Selective Classification Can Magnify Disparities Across Groups
This repository contains the code used for the following paper:
Erik Jones*, Shiori Sagawa*, Pang Wei Koh*, Ananya Kumar, and Percy Liang
International Conference on Learning Representations (ICLR), 2021
For an executable version of our paper, check out the CodaLab Worksheet.
Selective classification, in which models can abstain on uncertain predictions, is a natural approach to improving accuracy in settings where errors are costly but abstentions are manageable. In this paper, we find that while selective classification can improve average accuracies, it can simultaneously magnify existing accuracy disparities between various groups within a population, especially in the presence of spurious correlations. We observe this behavior consistently across five vision and NLP datasets. Surprisingly, increasing abstentions can even decrease accuracies on some groups. To better understand this phenomenon, we study the margin distribution, which captures the model’s confidences over all predictions. For symmetric margin distributions, we prove that whether selective classification monotonically improves or worsens accuracy is fully determined by the accuracy at full coverage (i.e., without any abstentions) and whether the distribution satisfies a property we call left-log-concavity. Our analysis also shows that selective classification tends to magnify full-coverage accuracy disparities. Motivated by our analysis, we train distributionally-robust models that achieve similar full-coverage accuracies across groups and show that selective classification uniformly improves each group on these models. Altogether, our results suggest that selective classification should be used with care and underscore the importance of training models to perform equally well across groups at full coverage.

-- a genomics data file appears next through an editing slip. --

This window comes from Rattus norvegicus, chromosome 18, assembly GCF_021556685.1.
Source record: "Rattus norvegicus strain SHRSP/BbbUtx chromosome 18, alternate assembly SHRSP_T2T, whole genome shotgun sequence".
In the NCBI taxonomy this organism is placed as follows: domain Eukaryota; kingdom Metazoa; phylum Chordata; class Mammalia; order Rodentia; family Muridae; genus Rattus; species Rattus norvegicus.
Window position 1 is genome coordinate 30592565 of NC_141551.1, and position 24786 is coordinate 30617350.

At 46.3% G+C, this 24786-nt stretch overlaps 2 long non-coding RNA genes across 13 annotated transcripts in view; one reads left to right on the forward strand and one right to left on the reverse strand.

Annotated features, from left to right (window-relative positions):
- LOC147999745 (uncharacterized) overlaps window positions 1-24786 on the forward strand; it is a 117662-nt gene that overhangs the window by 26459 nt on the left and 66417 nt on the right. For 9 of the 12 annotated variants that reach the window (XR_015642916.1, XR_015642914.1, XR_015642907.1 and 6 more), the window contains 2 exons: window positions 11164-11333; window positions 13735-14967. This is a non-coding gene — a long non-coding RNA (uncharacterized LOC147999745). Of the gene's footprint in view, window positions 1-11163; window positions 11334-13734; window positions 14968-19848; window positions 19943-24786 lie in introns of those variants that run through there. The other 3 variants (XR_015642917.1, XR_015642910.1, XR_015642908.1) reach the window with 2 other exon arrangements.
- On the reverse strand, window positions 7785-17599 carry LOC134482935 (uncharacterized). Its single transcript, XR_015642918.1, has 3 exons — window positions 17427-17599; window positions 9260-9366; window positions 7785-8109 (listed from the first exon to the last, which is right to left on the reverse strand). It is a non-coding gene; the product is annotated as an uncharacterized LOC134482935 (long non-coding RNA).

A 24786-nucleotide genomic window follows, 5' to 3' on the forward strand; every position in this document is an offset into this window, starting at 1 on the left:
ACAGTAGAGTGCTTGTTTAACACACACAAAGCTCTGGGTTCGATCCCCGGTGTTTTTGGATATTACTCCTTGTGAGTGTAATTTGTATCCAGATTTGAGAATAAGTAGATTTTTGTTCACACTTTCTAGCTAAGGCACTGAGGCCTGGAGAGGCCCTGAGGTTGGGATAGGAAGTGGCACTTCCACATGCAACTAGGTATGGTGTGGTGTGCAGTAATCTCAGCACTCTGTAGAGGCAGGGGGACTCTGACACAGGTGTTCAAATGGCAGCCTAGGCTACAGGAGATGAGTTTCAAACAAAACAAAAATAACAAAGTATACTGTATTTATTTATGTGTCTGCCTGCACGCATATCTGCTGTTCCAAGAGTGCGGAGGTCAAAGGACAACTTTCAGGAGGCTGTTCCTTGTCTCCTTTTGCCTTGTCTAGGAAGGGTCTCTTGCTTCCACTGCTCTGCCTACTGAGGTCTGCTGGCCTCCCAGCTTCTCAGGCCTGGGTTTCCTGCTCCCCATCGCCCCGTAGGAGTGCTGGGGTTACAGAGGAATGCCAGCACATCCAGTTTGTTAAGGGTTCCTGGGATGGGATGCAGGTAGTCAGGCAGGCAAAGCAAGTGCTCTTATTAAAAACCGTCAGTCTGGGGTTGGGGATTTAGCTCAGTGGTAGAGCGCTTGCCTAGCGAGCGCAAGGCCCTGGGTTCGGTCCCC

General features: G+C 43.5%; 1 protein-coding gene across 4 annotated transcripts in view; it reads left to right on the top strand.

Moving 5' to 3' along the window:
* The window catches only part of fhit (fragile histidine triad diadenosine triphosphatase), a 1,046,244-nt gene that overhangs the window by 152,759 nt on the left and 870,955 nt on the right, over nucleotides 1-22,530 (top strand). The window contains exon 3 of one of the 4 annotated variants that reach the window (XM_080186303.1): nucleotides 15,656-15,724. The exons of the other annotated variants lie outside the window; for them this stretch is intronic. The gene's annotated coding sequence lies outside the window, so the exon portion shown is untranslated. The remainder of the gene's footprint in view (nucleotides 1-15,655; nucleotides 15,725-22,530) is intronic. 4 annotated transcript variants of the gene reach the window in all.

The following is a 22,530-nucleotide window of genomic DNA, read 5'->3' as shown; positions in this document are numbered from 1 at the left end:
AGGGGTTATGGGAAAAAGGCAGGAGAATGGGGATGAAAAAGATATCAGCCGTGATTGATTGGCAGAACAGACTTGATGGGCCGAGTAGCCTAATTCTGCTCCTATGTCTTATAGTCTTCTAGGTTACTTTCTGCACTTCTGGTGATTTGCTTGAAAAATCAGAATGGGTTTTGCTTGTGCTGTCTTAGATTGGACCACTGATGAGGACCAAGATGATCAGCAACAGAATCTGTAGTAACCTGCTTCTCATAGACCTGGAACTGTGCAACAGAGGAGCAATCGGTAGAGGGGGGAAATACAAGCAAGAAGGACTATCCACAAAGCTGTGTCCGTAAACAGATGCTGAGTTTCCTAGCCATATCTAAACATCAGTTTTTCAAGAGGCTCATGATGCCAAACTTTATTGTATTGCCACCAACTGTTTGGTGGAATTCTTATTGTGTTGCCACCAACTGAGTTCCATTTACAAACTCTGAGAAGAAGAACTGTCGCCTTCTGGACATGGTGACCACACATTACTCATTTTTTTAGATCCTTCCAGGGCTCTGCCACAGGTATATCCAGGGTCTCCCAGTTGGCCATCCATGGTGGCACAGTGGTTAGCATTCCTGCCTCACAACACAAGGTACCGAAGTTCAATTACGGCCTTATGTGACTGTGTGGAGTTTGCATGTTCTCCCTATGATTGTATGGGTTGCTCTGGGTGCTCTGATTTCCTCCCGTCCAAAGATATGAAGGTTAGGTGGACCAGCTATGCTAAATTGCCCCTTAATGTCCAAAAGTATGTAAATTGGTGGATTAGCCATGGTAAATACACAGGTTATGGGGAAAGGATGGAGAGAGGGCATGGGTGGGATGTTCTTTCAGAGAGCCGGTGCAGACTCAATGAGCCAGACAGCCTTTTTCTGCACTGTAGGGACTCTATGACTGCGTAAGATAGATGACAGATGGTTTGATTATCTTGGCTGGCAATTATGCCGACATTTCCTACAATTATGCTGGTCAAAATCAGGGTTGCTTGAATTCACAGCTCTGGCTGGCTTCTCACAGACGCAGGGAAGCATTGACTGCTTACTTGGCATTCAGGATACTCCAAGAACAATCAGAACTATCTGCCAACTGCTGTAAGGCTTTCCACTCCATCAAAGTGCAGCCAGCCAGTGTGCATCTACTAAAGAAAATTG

We use five datasets in our experiments, four of which are available in the correct format as downloadable bundles from CodaLab: CelebA (Liu et al., 2015), Waterbirds (Sagawa et al., 2020), CivilComments (Borkan et al., 2019), and MultiNLI (Williams et al., 2018). We additionally use a modified version of CheXpert (Irvin et al., 2019), called CheXpert-device, where we subsample to enforce a spurious correlation between the presence of pleural effusion and the presence of a support device. The splits we use are available on CodaLab.
There are two main steps in reproducing the results of our paper:
- Training models and saving predictions
- Plotting results based on saved predictions
The code for the first step is stored in
src, and is heavily based off of this code.
As an example, consider the following command:
python3 src/run_expt.py -d Waterbirds -t waterbird_complete95 -c forest2water2 --lr 0.001 --batch_size 128 --weight_decay 0.0001 --model resnet50 --n_epochs 300 --data_dir waterbirds --log_dir ./preds --save_preds --save_step 1000 --log_every 1000
Here, replace the
--data_dir argument with the location of the Waterbirds bundle downloaded from CodaLab. The
-d argument specifies the dataset, the
-t specifies the label, the
-c specifies the name of the confounder, and the predictions on the test set will be stored in
--log_dir. In this case, the optimizer is ERM; to change to DRO, add
--robust --alpha 0.01 --gamma 0.1 --generalization_adjustment 1, and to add dropout add
--mc_dropout. Commands to train each model for each dataset are available on CodaLab, except for CheXpert. For CheXpert, request access from the bottom of this page. Then, run
python3 src/run_expt.py -s confounder -d CheXpert -t Pleural_Effusion -c Support_Devices --lr 0.001 --batch_size 16 --weight_decay 0 --model densenet121 --n_epochs 4 --log_every 10000 --log_dir ./preds --data_dir CheXpert-v1.0-small
CheXpert-v1.0-small is the folder containing the small version of the downloaded CheXpert dataset. You will first need to filter the downloaded
metadata.csv file with to only contain entries with
Path contained within the
chexpert_paths.csv file available on codalab. CodaLab
Ensure that the
split column from
chexpert_paths.csv also translates over.
Next, given saved models, we compute and plot the accuracy-coverage curves, along with the group-agnostic reference, the Robin Hood reference, and the margin distributions. To do so, ensure the saved
preds folder from the previous step, for each
dataset for ERM, ERM with dropout, and MC-Dropout, are stored in
dataset-MC respectively. Then, to plot figures, run:
python3 eval/process_preds.py --opt ERM --datasets CelebA Waterbirds CheXpert-device CivilComments MultiNLI
Feel free to remove and reorder datasets depending on the desired figures, and replace
MC to generate plots for models trained with DRO and MC-dropout based confidences respectively. The output is stored in